But how do we avoid letting these new innovations become simply another set of diversions or new ways to narcissistically admire ourselves and our friends?
Surprisingly, an article in The New Yorker this week about Bill Gates’ efforts to eradicate poverty and disease in the developing world provided a possible solution. As many of us know (who’s “us”?), Gates and his wife have set up the Bill and Melinda Gates Foundation with the sole purpose of eradicating world poverty. They’re a formidable force; according to the article,
the foundation’s endowment is nearly twenty-nine billion dollars — more than the gross domestic product of Tanzania.
I choose Gates because he’s the open-source movement’s arch enemy; his business practices are near (if not completely) monopolistic; he actively tries to eradicate competition and continues to charge exorbitant fees for his software to the extent that Brazil’s president declined Gates’ invitation to discuss that country’s computer needs; Lula wishes to go with open-source models instead.
I believe that Gates really does care about his work, though. From the piece:
“It just blows my mind how little money has been spent on malaria research,” Gates told me as we were waiting for the Taiwan debate to end. “What has prevented the rich world from attempting this? I just keep asking myself, Do we really not care because it doesn’t affect us? Is that what it is?” Gates looked grim but went on.”Human suffering as a result of malaria is incomparable. By many measures, it’s easily the worst thing on the planet.”
He clearly sees no contradiction between being a technology mogul and the most influential philanthropist of his generation. (Not that he should; Jay Rockefeller probably didn’t see a contradiction in his behavior either.) My point is, Gates likely sees that because he’s involved in technology he needs to help the poor and the sick. The two go hand in hand: as arguably the greatest industrial innovation of our time, the Internet has also created mass inequalities by, for example, allowing companies to relocate abroad and helping facilitate the shutdown of most of America’s manufacturing.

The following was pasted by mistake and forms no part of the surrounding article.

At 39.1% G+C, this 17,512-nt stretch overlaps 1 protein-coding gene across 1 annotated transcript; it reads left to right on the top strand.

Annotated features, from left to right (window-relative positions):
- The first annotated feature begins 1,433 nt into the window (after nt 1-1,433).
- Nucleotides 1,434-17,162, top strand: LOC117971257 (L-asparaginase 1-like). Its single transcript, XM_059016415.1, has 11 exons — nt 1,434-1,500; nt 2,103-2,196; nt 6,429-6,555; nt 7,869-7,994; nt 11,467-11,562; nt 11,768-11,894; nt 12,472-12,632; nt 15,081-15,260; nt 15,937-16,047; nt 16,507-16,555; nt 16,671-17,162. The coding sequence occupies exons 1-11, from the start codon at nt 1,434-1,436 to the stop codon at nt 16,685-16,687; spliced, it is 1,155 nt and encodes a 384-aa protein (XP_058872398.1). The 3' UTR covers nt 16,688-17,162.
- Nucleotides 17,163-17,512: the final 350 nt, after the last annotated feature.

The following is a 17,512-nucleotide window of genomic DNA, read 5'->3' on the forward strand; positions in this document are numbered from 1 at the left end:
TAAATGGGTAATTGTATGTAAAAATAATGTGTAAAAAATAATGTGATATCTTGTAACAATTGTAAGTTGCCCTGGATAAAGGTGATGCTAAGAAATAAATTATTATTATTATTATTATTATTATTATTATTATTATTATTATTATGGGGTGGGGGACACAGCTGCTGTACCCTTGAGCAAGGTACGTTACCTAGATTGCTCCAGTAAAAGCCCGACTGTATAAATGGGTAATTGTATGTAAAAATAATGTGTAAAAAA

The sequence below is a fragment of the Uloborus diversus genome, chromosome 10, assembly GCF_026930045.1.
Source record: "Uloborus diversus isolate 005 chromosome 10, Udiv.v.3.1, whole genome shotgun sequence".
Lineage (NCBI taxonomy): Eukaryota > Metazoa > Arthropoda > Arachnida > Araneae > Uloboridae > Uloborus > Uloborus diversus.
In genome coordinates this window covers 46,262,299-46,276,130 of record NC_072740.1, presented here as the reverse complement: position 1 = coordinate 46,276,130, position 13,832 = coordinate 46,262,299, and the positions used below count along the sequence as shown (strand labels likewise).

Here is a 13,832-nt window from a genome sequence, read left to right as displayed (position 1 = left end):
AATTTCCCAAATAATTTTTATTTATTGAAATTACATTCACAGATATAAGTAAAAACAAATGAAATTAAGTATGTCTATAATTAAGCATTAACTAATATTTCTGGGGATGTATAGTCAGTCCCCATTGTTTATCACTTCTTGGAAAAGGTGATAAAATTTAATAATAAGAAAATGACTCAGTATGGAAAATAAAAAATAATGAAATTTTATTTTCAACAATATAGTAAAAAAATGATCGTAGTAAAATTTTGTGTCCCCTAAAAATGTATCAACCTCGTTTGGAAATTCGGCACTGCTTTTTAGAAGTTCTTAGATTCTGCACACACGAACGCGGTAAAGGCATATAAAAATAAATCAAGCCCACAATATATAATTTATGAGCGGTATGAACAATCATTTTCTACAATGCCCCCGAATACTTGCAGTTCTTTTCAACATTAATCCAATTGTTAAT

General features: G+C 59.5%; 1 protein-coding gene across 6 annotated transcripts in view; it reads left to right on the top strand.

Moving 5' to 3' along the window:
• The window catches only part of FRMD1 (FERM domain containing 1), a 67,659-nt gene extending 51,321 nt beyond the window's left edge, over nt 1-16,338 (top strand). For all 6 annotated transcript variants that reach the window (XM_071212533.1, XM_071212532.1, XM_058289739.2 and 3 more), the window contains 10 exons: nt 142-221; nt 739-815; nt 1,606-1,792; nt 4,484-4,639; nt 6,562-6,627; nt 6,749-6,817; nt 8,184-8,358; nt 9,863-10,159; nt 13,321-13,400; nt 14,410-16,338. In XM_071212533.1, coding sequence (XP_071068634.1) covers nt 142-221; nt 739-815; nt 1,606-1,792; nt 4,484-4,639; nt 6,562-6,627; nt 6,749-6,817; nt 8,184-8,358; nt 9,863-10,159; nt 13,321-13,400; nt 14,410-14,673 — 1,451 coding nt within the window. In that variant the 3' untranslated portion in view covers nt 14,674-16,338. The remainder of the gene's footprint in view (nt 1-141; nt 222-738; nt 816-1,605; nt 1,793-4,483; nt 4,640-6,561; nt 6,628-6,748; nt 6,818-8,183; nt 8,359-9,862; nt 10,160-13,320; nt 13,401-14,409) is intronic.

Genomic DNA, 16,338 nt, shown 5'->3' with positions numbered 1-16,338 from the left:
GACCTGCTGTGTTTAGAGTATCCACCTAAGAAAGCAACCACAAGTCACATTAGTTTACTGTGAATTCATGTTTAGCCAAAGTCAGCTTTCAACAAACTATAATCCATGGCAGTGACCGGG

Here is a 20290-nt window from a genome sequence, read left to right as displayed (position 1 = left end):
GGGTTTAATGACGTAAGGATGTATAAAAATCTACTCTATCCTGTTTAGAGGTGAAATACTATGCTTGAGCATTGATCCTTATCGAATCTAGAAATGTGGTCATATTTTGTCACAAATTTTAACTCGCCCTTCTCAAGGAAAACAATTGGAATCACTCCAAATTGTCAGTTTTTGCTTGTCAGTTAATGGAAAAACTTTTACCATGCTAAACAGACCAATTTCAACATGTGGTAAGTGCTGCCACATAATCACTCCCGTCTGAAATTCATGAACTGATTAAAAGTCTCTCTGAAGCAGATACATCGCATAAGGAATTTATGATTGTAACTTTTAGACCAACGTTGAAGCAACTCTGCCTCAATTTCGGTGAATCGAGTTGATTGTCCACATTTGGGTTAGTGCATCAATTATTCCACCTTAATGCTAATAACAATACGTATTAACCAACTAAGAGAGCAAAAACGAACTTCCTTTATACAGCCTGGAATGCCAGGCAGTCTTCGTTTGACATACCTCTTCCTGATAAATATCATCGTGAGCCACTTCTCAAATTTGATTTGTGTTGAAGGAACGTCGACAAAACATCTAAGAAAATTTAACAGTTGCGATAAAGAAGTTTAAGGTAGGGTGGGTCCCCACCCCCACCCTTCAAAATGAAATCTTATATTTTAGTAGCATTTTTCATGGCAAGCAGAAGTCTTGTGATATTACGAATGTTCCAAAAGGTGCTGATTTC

But it’s also provided glimpses of a better future for all, if we use it right. That’s why this social software stuff needs to be looked at differently. As the Global Voices crowd has done, we need to think about how blogging can be used to faciliate democratic change in developing countries; how people in poor towns and villages can use cheap laptops to communicate with others far away and even develp tools to increase their wealth; or to help refugees abroad connect with families in their home countries to recreate their crucial networks of social support. The list wil get longer as we look at the social and political needs of most of the people on the planet and try to address them with the cool software being developed in the West.
Maybe if we develop these tools with the dual purpose of getting a better mirror with which to admire ourselves and a better way to help those in need, we can break ourselves out of the techno-elite ghetto and make the promise of technology a reality.